One of my favorites is an antique cookbook shop in the far west of SoHo on Greenwich Street. Joanne Hendricks Cookbooks specializes in out of print, unusual cookbooks and books on food and wine. It’s an excellent place to hunt for a special gift that can be easily transported. This shop is also a piece of history, as it is set in the front room of a historic townhouse.
A curiosity shop full of unique items, the Olde Good Things store (locations in Union Square, Chelsea, the Bowery, and the Upper West Side) has everything you didn’t know you needed. Expect unusual dining tables, accents, mirrors, and lamps. For browsing or buying, it’s easy to get lost in the fun finds stocked in these stores.
On June 20, 2013Jessica Colley answered the question:Designer clothes are found throughout New York, but the best stores are chosen for experience and service.
If you want to shop uptown, explore the three B’s: Bloomingdale’s, Barneys, and Bergdorf Goodman. A day could easily be spent in each and service is excellent. There’s also a Bloomingdale’s downtown in SoHo.
Those who prefer the experience of exploring a beautiful neighborhood while shopping in designer stores that feel like boutiques should head to the cobbled streets of SoHo. Weekdays are much more civilized than weekends, when the narrow sidewalks fill up quickly. Here you can shop at Theory, Chanel, Catherine Malandrino, Armani, and more.
For designer clothes on discount, check out the designer sections in Loehmann’s and Century 21. The prices are a steal off the ticket price, but still an investment in your wardrobe.
On June 20, 2013Jessica Colley answered the question:Pizza is serious business in New York, a treasure of the city, and often the topic of debate.
There are many delicious pies and slices, but no pizza is as dear to my heart as any pie pulled from the coal oven at Arturo’s on Houston Street on the border of Greenwich Village and SoHo, where bubbling pies with a slightly charred crust have been served nightly with a side of jazz for decades.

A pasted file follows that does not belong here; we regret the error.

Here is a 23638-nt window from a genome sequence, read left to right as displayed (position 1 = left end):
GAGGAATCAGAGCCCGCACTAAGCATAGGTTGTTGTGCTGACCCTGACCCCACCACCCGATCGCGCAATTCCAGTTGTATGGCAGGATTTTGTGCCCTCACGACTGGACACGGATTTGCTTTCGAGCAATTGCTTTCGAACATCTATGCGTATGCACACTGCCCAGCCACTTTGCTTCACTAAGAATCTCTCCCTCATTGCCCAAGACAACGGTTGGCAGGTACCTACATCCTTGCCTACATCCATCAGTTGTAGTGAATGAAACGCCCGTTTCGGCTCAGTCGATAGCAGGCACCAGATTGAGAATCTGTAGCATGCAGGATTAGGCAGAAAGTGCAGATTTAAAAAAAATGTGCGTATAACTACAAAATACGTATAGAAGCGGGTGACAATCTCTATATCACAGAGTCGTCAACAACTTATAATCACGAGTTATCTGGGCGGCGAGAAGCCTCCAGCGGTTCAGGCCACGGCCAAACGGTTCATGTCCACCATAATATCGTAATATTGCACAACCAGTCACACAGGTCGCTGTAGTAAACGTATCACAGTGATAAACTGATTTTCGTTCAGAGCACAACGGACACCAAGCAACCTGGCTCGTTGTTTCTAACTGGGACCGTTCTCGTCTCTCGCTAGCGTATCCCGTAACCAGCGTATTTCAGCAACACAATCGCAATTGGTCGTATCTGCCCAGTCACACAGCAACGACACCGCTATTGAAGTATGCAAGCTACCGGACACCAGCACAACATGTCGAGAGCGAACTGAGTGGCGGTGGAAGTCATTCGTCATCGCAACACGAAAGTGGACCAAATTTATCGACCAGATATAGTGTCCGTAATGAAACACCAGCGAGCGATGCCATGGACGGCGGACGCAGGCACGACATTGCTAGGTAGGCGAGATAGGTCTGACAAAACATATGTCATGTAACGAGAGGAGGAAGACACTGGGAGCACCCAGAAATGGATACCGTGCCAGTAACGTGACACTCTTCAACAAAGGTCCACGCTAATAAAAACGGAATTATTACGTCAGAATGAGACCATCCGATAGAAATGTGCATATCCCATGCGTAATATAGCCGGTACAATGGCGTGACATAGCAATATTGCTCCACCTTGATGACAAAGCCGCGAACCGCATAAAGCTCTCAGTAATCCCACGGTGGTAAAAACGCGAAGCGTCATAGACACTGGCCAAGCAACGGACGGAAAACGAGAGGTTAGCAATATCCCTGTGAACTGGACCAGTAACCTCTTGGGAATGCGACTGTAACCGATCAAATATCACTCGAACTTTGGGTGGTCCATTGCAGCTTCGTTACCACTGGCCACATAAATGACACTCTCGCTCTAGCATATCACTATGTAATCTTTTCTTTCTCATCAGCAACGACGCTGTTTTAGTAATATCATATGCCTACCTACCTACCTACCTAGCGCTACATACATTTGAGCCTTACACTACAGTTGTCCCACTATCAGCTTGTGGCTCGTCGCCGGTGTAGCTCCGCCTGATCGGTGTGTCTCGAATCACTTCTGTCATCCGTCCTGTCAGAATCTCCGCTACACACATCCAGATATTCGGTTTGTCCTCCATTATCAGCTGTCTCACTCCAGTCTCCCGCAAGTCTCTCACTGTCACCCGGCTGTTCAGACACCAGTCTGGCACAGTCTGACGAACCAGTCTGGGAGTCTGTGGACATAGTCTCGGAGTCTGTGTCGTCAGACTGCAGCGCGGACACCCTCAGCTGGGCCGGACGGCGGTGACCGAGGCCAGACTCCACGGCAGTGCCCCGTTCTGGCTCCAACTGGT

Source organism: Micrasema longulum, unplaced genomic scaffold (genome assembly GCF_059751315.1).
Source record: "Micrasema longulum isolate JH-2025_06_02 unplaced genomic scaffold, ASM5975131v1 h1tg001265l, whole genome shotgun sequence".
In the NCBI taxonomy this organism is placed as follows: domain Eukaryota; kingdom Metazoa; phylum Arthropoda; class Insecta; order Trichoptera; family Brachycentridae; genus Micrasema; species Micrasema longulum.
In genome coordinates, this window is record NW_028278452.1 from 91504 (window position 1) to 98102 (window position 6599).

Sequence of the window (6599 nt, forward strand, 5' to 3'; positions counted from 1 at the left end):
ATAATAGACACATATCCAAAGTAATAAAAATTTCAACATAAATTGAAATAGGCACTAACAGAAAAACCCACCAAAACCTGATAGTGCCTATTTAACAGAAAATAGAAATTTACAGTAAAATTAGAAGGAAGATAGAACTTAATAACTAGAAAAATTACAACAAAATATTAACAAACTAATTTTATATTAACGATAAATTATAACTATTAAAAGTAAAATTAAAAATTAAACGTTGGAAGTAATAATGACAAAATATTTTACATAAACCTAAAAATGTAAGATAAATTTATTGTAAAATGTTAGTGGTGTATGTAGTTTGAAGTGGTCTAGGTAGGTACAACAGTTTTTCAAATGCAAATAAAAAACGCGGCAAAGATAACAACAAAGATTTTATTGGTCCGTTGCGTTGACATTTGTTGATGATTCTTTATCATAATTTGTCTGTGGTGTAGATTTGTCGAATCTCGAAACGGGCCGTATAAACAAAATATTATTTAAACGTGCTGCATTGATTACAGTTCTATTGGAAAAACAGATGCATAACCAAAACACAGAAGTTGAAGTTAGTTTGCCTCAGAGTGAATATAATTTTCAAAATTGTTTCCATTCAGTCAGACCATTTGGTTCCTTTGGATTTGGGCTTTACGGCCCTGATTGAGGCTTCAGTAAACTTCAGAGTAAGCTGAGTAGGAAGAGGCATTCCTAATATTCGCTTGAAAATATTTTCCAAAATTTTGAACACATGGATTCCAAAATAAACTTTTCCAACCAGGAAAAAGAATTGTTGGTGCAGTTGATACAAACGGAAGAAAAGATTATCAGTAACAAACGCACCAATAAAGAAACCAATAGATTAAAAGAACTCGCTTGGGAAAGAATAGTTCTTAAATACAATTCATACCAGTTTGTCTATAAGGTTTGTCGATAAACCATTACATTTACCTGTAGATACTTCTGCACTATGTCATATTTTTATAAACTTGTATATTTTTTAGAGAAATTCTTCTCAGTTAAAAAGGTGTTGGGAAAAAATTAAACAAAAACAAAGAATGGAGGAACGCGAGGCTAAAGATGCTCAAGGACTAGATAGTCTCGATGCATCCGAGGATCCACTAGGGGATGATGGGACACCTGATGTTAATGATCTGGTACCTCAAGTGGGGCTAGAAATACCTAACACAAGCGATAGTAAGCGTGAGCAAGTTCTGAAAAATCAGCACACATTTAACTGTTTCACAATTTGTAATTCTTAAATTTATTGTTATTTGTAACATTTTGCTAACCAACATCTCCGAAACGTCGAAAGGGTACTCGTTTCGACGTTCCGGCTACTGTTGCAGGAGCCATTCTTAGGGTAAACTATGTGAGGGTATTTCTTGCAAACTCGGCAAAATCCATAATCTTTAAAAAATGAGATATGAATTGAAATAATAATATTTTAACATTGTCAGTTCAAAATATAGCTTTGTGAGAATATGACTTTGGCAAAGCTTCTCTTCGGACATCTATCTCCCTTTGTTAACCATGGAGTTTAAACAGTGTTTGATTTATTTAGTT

This is a neighborhood relic, where the décor and staff remain the same year after year. The doors open daily at 4pm, and pizza fills a mish-mash of tables throughout its three rooms until well after midnight, with live jazz sets interspersed throughout the night.
The best place to be is in a booth in the main room, to hear the music and witness the bar’s bustle, or during nice weather, comfortably seated at a sidewalk table. Ordering a pie is the complete New York pizza experience—the too hot but oh-so-delicious first slice, the perfection of the second slice, the slightly cold but even more flavorful third. This is perfect New York eating.
On June 20, 2013Jessica Colley answered the question:The best rooftop bars have a sense of space, a warm breeze, and of course, refreshing drinks too.
Prosecco is on tap in the rooftop bar on top of the Conrad New York, a hotel in Battery Park City. Views over the Hudson River, the Statue of Liberty, and the New York harbor are spectacular. The Loopy Doopy Rooftop Bar also serves spiked ice-pops that have become a seasonal favorite.
For a rooftop bar with striking Manhattan views, head to the Wythe Hotel in Williamsburg, Brooklyn. A factory dating back to 1901 underwent an extensive renovation and is now a boutique hotel with ground floor restaurant and rooftop bar. Try and arrive for sunset to watch the lights of Manhattan flicker to life.
A lush rooftop with twinkling lights, Gallow Green evokes a secret garden overlooking the neighborhood of Chelsea. On top of the McKittrick Hotel, home of the popular interactive theater experience called Sleep No More, Gallow Green is an enchanting place to watch the sunset.
On June 14, 2013Jessica Colley answered the question:When people think New York theater, Broadway comes to mind. While this part of the city is packed with beautiful theaters, there are also other fun theater experiences, especially in the summer.
One of the best is Shakespeare in the Park, an annual series where Shakespeare productions are brought to life in the Delacorte Theater in Central Park. Tickets are free to these outdoor productions and often include well-known names who jump at the chance to participate in this beloved summer tradition.